Café Gratitude is a restaurant chain around the Bay Area. On the surface, it is just another place to buy over-priced food mixed with a new-age hippy philosophy, thus initially I intended this review to be a thinly veiled pretext for my rant against the fanatical lefty-ism around here. But all is not as it seemed…
For a long time there was a group called Save Albert Park, arguing against the Melbourne Grand Prix. On the suburb’s street corners, bearded men (and women) sat on folding chairs distributing photocopied pamphlets and yellow ribbons. But here’s the thing: Albert Park is not all that. It’s dreary and windswept.
The group could benefit from rebranding. One option I consider especially sonorous is: F1ck the Grand Prix.
Five reasons we should say ‘F1ck it’: Continue reading On Formula 1: Profanity-laced Urbanity.
When the invaders first showed up, I had no idea what they were. Now we know that aphids are everywhere in the Bay Area.
They have a little mouth tube and suck the sap out of the plant until it’s dead. Not good. And they breed like rabbits, the week after spotting the first one or two, you have a serious infestation. So what can you do about it?
We like to eat the rosemary, so that rules out a lot of insecticides on the market. What we needed, in true Berkeley style, is an organic, non-toxic, fair-trade, locally grown, homeopathic, humane aphid elimination system.
The first research I conducted told me that the natural enemy of the aphid is the lady bug. Fantastic, I will go out into the wild, capture a few lady bugs and bring them back to the house as pets.
I dreamed of whiling away my time watching scenes of carnage like this: Continue reading Getting Rid of Aphids – From TTTE’s Gardening Department…
TTTE loves surveys. As a student of survey design, I saw the chance to participate in America’s decennial census as quite an honour! Well it turned put to be a dubious kind of a honour, tinged with confusion and dismay. I do not consider myself particularly precious, but I cannot abide these seemingly pedestrian errors: Continue reading The US census incensed us: I sense a lack of consensus
Take my word for it folks, breakfast is the most important meal of the day. If you have aspirations of being a skinny dude and want to skip a meal, heed not the words of Claudia Schiffer, skip dinner. Breakfast is holy. Continue reading Feeding the engine.
The Chinese Government is full of money and strange plans. The latest plan is a long long train line. They’re reaching out all the way to London with a VFT. That’s a Very Fast Train, like Japan’s Shinkansen or France’s TGV.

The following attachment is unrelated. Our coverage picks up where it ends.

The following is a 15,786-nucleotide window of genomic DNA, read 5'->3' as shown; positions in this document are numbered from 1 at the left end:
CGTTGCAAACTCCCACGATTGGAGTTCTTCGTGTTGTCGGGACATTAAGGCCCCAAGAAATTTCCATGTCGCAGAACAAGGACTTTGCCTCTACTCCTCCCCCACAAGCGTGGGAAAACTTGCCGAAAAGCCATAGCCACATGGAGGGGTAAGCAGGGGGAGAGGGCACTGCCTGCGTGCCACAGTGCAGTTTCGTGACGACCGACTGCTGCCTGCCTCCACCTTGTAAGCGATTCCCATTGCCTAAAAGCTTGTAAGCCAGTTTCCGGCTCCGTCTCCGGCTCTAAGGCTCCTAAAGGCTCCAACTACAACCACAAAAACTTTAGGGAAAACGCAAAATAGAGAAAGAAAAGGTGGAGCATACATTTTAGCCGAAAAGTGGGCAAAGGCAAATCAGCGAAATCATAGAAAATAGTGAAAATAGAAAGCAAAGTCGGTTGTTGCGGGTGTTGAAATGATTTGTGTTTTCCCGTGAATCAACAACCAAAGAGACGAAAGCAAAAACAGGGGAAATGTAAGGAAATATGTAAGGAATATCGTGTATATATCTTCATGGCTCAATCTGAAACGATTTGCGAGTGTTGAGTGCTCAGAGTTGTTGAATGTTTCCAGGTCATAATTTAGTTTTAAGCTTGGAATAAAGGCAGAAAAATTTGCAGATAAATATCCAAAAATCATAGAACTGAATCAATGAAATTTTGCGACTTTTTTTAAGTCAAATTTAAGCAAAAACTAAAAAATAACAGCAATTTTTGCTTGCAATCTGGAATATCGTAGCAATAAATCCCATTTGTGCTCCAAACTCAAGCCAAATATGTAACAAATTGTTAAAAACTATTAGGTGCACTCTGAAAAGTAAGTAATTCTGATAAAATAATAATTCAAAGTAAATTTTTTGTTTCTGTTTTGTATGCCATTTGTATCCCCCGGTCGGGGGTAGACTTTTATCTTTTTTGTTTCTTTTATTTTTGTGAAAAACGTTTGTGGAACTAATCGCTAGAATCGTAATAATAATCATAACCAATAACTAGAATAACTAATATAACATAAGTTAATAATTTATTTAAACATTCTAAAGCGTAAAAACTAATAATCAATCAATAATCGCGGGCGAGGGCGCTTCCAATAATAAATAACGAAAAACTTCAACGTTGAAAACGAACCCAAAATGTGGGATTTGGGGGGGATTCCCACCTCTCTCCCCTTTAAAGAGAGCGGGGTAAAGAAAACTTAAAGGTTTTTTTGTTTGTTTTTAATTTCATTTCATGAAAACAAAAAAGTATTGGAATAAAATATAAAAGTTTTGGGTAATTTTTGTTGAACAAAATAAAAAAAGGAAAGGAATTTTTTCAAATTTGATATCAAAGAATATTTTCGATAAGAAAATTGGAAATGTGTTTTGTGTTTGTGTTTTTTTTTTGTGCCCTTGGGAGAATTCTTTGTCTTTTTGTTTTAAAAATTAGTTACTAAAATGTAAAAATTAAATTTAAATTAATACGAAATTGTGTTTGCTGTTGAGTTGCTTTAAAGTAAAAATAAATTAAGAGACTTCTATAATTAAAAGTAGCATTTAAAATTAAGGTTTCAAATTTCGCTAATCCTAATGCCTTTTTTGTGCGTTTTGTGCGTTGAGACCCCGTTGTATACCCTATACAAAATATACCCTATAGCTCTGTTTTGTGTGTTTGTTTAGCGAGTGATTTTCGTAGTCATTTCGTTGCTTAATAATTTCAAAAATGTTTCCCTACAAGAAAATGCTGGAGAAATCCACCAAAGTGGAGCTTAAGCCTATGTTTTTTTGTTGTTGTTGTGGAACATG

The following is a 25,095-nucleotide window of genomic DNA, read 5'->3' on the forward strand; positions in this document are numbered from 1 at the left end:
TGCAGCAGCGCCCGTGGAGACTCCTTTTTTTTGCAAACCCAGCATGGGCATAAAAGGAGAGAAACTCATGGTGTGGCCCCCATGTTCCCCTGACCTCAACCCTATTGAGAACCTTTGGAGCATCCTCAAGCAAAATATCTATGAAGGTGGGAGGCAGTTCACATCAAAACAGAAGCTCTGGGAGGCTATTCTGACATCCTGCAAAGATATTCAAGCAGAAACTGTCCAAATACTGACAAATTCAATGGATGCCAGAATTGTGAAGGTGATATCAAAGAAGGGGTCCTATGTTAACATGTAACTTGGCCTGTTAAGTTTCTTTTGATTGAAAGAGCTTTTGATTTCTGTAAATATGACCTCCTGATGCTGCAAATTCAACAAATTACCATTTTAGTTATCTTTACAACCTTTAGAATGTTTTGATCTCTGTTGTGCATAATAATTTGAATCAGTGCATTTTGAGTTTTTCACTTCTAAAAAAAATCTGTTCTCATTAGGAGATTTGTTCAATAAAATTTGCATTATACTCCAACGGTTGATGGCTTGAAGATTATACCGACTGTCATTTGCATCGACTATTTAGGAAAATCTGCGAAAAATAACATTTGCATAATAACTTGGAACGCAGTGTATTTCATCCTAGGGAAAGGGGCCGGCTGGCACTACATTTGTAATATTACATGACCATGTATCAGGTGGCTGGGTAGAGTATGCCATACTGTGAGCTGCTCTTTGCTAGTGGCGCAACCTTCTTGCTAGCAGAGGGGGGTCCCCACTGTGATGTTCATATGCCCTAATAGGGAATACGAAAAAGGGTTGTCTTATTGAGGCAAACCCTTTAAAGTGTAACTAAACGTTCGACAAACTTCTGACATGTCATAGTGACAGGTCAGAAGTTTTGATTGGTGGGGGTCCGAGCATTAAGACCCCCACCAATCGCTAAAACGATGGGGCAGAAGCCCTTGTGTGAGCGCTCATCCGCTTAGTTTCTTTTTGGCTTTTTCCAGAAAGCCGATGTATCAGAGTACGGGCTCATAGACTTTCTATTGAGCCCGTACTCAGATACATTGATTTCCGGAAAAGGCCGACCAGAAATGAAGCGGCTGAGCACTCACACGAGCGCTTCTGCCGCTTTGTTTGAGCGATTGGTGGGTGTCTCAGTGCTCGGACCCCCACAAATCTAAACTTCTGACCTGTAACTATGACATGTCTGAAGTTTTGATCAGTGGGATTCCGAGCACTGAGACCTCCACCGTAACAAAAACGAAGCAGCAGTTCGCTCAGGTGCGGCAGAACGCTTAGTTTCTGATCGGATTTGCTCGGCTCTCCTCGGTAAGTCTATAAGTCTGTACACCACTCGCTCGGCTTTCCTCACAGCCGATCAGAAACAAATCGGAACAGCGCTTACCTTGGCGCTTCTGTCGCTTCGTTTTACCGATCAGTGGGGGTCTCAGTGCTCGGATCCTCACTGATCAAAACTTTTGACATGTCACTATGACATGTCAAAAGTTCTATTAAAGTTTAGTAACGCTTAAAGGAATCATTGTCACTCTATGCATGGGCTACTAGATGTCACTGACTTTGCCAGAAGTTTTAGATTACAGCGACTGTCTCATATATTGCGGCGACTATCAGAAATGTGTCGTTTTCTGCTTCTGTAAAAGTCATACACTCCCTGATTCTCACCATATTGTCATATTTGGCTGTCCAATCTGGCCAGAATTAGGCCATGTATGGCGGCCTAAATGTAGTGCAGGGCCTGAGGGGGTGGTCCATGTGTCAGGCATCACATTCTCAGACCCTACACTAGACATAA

The thing will go at over 300 km/h (estimated speeds are 320-500 ks) and soak up the 8000 km journey to London in a couple of days.
And that’s not all. They’re extending the network out in the other direction too. Vietnam, Malaysia, and on to Singapore. Continue reading You are now boarding the Singapore Line. Mind the Gap.
I’ve written before about the Barcelona meets Bentleigh East plan.
Developed by Rob Adams, it maxes urban density without screwing up the city. Ninety-one percent of the city stays exactly the same, full of stand-alone suburban blocks. But the tram and bus lines are (mostly) free to be developed (heritage overlay areas would be protected). The density is achieved without creating massive overshadowing towers and without wholesale sacrifice of the urban scape we know and (some of us) love.
However, now Rob’s plan is under attack by a couple of white-hot young philosophers whose radically incisive views the Fairfax press has seen fit to amplify… Continue reading A deluge of density
I am excited by train travel, always have been. I like riding on trains (Ashby to Embarcadero or Beijing to St Petersburg), watching trains on film (my favorite Bond film is ‘From Russia with Love’) and playing with toy trains (gosh the memories). However, when a group of friends and I recently had the opportunity to ride the Amtrak from San Francisco to Salt Lake City, we decided on renting a car instead. Why is that? Continue reading What is wrong with long distance train travel in the US?
TTTE was none too impressed when Starbucks started showing up in its home town. Mocking references to “double orange mocha frappucinos” and “Starf**ks” were made on more than one occasion. But your correspondent didn’t just talk the talk, (other than one frustrating attempt to steal their wireless internet) TTTE had never set a foot inside one of their their faux-local, espresso by numbers, globe gobbling outlets.
That all changed today, at Breakfast time. Continue reading Blog-lite, Starbucks in Nevada
Captain Frugal and his platoon of tightwads normally stick to supermarket cubes of generically brewed, watery beer. But when on holiday, and microbrews are around $6.99 a six-pack, penny-pinching gives way to experimentation and assessment. We sipped a selection of employee-owned, windmill-powered, carbon neutral beers, long on self-referential label spiels, and short on neon advertising.
But most beer reviews are too wanky. Here are real unprepared comments sought from people actually drinking the beers in question.